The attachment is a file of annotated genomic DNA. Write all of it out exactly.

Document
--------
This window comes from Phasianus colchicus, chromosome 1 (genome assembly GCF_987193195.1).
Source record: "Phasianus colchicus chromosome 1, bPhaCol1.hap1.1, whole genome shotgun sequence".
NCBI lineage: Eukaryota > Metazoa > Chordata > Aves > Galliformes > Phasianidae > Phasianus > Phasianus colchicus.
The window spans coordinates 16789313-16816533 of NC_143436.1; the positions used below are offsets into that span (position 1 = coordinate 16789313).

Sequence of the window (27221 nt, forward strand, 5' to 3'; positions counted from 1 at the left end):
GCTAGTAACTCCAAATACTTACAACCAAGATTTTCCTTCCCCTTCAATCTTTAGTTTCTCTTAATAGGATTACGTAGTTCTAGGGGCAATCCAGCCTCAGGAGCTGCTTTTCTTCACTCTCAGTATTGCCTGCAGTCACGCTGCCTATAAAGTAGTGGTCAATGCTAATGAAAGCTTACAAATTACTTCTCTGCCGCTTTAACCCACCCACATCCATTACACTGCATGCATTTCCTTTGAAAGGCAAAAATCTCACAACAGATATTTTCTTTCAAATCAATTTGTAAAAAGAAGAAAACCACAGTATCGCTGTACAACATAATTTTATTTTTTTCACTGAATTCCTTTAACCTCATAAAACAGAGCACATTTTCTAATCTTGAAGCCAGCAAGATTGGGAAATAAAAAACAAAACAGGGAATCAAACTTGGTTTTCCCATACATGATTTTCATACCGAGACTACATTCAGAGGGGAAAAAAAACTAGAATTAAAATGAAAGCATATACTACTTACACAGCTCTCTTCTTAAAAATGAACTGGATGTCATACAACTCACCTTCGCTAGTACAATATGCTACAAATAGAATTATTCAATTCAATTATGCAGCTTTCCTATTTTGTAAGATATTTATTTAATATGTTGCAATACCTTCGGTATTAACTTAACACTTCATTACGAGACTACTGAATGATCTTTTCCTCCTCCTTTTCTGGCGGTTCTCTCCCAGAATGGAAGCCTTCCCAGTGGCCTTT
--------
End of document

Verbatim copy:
This window comes from Phasianus colchicus, chromosome 1 (genome assembly GCF_987193195.1).
Source record: "Phasianus colchicus chromosome 1, bPhaCol1.hap1.1, whole genome shotgun sequence".
NCBI lineage: Eukaryota > Metazoa > Chordata > Aves > Galliformes > Phasianidae > Phasianus > Phasianus colchicus.
The window spans coordinates 16789313-16816533 of NC_143436.1; the positions used below are offsets into that span (position 1 = coordinate 16789313).

Sequence of the window (27221 nt, forward strand, 5' to 3'; positions counted from 1 at the left end):
GCTAGTAACTCCAAATACTTACAACCAAGATTTTCCTTCCCCTTCAATCTTTAGTTTCTCTTAATAGGATTACGTAGTTCTAGGGGCAATCCAGCCTCAGGAGCTGCTTTTCTTCACTCTCAGTATTGCCTGCAGTCACGCTGCCTATAAAGTAGTGGTCAATGCTAATGAAAGCTTACAAATTACTTCTCTGCCGCTTTAACCCACCCACATCCATTACACTGCATGCATTTCCTTTGAAAGGCAAAAATCTCACAACAGATATTTTCTTTCAAATCAATTTGTAAAAAGAAGAAAACCACAGTATCGCTGTACAACATAATTTTATTTTTTTCACTGAATTCCTTTAACCTCATAAAACAGAGCACATTTTCTAATCTTGAAGCCAGCAAGATTGGGAAATAAAAAACAAAACAGGGAATCAAACTTGGTTTTCCCATACATGATTTTCATACCGAGACTACATTCAGAGGGGAAAAAAAACTAGAATTAAAATGAAAGCATATACTACTTACACAGCTCTCTTCTTAAAAATGAACTGGATGTCATACAACTCACCTTCGCTAGTACAATATGCTACAAATAGAATTATTCAATTCAATTATGCAGCTTTCCTATTTTGTAAGATATTTATTTAATATGTTGCAATACCTTCGGTATTAACTTAACACTTCATTACGAGACTACTGAATGATCTTTTCCTCCTCCTTTTCTGGCGGTTCTCTCCCAGAATGGAAGCCTTCCCAGTGGCCTTT